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Experiments And Innovations In Collaborative Consumption

Experiments And Innovations In Collaborative Consumption
technology

We've been seeing a rise in applications and services that facilitate communities forming around sharing both resources and experiences.

Paloma M. Vazquez
  • 17 march 2011

The notion of collaboration has been on many minds and formed part of many conversations lately. Incredibly related is the notion of collaborative consumption, more formally defined by author Rachel Botsman as “the rapid explosion in traditional sharing, bartering, lending, trading, renting, gifting, and swapping reinvented through network technologies.” eBay and ZipCar are among the earliest and most ubiquitous examples.

We’ve been seeing a rise in applications and services that facilitate communities forming around sharing both resources and experiences; AirBnB (nightly rentals offered by locals) and Swap are some additional examples gaining attention. But of course, disruptive innovation continues around niche interests, with new services and applications launching daily.

We were recently introduced to two such examples of how collaboration (and collaborative consumption) communities are forming around specific, niche interests, which we found to be particularly interesting for their relevance to the art/design and foodie community. Case in point:

  • Let’s Swap bills itself as ‘a place where artists and designers can swap art for free’. While not yet accepting ‘open swapping’, Let’s Swap is an experiment among the art and design community, featuring a single ‘swap’ and artist at a time, with the goal of featuring a new swap weekly. Currently, only the featured artist will pick their favorite submissions and swap for them – with Let’s Swap showcasing & rewarding them with an artist credit. Artists are encouraged to keep submitting their work, until one is picked by the featured artist, showcased & credited.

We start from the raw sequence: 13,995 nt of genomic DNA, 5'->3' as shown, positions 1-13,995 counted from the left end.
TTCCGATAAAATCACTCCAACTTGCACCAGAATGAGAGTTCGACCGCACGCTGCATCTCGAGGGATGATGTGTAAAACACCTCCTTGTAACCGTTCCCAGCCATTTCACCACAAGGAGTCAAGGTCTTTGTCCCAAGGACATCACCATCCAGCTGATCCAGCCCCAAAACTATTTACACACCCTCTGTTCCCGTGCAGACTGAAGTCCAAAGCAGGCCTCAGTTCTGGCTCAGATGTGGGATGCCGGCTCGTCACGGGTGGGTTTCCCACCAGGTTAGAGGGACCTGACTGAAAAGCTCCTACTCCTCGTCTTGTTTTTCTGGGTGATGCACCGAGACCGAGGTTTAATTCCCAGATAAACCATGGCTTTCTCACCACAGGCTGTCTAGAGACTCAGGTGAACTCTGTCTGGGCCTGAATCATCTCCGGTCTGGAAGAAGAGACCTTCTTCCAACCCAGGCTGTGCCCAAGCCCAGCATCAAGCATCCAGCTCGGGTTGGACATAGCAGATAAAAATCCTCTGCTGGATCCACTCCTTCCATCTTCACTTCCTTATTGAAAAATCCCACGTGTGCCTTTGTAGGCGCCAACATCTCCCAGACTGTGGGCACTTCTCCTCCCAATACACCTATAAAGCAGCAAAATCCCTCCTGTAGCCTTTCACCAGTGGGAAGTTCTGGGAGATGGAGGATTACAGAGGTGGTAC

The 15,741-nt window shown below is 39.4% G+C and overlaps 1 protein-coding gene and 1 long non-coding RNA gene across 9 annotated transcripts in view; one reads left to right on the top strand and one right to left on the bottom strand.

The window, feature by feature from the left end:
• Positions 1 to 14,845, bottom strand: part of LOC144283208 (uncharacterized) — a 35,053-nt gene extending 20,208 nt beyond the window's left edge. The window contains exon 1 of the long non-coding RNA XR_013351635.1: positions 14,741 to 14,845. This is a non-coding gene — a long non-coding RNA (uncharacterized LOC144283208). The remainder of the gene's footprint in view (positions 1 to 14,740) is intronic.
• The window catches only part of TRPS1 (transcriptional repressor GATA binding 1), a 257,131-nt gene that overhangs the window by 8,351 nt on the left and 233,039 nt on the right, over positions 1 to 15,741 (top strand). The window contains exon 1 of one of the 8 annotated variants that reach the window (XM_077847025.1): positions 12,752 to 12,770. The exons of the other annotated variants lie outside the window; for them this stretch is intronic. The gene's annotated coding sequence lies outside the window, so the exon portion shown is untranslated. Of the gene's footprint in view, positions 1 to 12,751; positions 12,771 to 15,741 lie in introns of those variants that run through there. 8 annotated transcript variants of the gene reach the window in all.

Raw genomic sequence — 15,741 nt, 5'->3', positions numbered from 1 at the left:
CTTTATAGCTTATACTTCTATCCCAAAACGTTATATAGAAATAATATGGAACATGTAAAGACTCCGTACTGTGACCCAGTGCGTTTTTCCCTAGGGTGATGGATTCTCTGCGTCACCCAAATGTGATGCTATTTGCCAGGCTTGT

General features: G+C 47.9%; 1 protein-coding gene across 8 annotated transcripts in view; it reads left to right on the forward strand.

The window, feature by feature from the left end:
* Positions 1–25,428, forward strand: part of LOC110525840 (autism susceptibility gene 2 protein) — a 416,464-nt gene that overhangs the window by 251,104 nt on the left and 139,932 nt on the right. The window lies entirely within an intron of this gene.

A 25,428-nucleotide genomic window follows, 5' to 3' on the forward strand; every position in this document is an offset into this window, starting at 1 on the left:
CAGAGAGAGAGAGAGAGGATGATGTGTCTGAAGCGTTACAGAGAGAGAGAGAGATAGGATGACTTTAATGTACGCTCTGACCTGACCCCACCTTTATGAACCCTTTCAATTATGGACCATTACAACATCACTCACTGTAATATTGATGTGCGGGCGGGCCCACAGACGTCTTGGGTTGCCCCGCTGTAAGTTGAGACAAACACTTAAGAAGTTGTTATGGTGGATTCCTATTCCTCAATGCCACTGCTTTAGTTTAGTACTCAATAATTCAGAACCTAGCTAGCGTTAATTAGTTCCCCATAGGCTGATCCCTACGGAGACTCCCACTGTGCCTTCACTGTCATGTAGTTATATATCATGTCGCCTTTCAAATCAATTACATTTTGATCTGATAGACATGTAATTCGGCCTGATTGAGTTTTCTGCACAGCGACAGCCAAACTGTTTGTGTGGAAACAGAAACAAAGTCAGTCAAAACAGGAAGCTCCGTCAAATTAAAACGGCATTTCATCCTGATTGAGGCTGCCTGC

• Grubwithus invites users to ‘build your friendships over food’ and ‘meet new people over a family-style meal’. Users can browse the site to find people and/or places to each with and at (where they’re at), reserve a seat through their payment system (hello, monetization!) and to subsequently just show up socialize.

Collaboration (and sharing) continued to demonstrate itself as an evolving, multi-faceted but relevant ‘trend’ at SXSW this year, with startup services like GroupMe (group messaging), Beluga (real-time group communication and participation) and SoundTracking (sharing the ‘soundtrack to your life’) getting significant attention. We’re ready to dig into some of the startup coming out of SxSW this year, and figuring out the broader ideas, insights & evolving behaviors they play to.

Let’s Swap

Grubwithus

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